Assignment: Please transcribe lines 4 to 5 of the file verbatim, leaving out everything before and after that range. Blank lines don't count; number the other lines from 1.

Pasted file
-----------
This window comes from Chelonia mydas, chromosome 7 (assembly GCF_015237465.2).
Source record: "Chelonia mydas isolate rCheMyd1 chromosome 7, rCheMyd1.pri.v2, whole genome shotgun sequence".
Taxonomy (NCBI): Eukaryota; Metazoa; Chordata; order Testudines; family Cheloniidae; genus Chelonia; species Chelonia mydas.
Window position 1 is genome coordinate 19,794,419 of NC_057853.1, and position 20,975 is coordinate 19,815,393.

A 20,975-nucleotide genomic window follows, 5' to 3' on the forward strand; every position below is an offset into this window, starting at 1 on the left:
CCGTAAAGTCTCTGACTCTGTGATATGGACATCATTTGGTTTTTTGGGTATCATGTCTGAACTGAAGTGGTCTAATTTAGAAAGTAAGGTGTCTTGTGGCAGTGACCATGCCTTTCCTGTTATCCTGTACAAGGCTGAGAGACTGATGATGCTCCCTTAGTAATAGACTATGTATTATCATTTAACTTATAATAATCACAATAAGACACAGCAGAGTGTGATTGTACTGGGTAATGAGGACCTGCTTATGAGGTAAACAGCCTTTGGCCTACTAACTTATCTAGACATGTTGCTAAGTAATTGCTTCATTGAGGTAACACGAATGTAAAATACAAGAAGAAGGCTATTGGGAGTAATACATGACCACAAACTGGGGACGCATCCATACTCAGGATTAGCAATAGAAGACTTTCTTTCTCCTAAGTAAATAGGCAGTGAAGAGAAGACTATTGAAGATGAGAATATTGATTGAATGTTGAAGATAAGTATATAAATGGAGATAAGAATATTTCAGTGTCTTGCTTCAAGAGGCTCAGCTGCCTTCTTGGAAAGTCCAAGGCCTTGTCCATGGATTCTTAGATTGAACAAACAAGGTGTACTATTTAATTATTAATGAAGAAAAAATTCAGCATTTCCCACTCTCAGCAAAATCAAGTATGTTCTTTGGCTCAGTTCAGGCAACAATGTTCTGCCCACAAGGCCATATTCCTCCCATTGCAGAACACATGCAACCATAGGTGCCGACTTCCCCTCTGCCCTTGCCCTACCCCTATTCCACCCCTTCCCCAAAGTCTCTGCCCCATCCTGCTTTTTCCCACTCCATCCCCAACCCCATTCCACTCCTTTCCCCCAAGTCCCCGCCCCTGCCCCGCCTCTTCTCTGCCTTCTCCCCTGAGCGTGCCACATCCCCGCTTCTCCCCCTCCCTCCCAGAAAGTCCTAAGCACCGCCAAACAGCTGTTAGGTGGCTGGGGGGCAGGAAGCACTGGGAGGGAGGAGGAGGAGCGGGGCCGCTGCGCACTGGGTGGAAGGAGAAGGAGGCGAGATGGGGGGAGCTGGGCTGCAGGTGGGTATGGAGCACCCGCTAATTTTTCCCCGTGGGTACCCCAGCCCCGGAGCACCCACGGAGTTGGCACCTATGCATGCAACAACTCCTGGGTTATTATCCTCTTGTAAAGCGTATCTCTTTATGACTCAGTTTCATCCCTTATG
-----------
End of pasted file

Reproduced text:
Window position 1 is genome coordinate 19,794,419 of NC_057853.1, and position 20,975 is coordinate 19,815,393.

A 20,975-nucleotide genomic window follows, 5' to 3' on the forward strand; every position below is an offset into this window, starting at 1 on the left: